Images: S. Tawhid for Action Against Hunger
Ethiopia Drought: Titua's Story
Ethiopia is facing its worst food crisis in 30 years, with severe drought in the north east
May 18 2016
Ethiopia is facing its worst food crisis in 30 years with a severe drought in the north east of the country putting thousands of young children at risk.
“We face many challenges in our region. There is no rain and the sun is very strong. We’re facing drought and there’s little food and water.” These are the words of 35-year-old Titua Wilde who has seven children and is five months pregnant with her eighth child. She lives in a village in Debi Balaka Kebele, which can only be reached by crossing the Tekezé River by boat and then by travelling on foot or on an animal for several hours.
“This year, the drought is much worse than previous ones,” Titua told us. “The rains failed last year so there’s limited availability of water and grass. Daily chores such as feeding our animals and family, fetching water for their consumption… all of these are now very difficult compared to previous years.”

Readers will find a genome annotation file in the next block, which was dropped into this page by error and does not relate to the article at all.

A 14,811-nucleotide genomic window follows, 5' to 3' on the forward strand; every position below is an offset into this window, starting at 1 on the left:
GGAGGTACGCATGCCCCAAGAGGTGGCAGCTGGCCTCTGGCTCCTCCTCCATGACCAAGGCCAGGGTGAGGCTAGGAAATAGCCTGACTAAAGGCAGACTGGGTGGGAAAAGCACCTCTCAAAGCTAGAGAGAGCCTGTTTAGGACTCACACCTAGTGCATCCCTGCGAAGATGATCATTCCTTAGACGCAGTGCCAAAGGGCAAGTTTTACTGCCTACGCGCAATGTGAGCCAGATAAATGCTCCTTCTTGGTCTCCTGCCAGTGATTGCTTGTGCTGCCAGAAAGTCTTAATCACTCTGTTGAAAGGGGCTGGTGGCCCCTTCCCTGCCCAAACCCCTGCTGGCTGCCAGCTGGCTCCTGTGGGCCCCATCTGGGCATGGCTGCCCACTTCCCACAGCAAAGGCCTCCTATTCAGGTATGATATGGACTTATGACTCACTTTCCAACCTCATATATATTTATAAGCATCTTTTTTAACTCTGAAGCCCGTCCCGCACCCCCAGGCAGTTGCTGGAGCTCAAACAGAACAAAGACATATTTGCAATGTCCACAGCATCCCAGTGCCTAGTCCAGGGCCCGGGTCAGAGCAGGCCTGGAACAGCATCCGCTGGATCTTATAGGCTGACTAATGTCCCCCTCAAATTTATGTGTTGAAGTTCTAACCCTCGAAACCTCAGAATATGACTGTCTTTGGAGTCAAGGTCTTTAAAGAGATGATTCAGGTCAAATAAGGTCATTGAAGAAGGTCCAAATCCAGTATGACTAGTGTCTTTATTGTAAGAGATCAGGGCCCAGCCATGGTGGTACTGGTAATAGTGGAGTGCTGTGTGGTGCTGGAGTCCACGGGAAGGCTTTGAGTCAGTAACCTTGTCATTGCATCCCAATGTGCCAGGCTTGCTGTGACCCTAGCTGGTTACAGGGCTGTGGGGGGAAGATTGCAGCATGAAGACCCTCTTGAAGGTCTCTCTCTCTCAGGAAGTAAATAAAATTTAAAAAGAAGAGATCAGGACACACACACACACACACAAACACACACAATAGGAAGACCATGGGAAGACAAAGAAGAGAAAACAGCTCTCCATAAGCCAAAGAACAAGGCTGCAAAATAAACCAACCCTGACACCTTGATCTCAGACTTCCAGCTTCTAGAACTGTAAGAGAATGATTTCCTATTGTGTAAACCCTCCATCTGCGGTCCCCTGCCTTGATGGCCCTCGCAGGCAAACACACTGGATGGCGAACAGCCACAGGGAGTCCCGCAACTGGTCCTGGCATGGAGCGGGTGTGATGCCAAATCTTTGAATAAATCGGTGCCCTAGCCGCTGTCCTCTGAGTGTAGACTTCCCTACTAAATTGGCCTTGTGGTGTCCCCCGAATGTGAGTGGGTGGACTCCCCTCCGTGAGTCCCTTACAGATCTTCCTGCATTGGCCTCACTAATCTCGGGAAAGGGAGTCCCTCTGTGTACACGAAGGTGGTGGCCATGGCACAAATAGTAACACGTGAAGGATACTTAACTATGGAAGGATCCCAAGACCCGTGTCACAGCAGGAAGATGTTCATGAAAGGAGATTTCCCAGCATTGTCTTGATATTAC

Titua and her children live in the north east of Ethiopia, an area badly affected by drought. Photo: S. Tawhid for Action Against Hunger
Waiting for the rain
Action Against Hunger has launched an emergency nutrition programme and Titua is now receiving a monthly supply of corn soy blend known as fao fao. Her youngest child is receiving ready-to-use therapeutic foods at an Action Against Hunger-supported outpatient centre after she became ill with malnutrition to help her regain her health.
“My eight-month-old child was becoming weak as I wasn’t producing enough breast milk,” Titua told us. “She is already getting better and can now play with her siblings again.
“We are farmers so we are waiting for the next rain to come. We are ploughing our land and getting it ready for sowing. But if the rain fails again this year, we will miss the harvest again. We feed our children mainly from the wheat we receive from the Government.”
“We sold seven goats and one cow to buy food supplies for the family,” she added. “We have five cows and 10 goats remaining. We may have to sell more of our livestock assets in the future. There is not enough grass for feeding them. We don’t know what the solutions are or what to do in the future.”
The Ethiopian Government has spent more than £210 million buying wheat in the international market to respond to the drought. Our teams are working with the Ethiopian Government to tackle the crisis but many more children need our help.
Help us continue to save lives in Ethiopia and around the world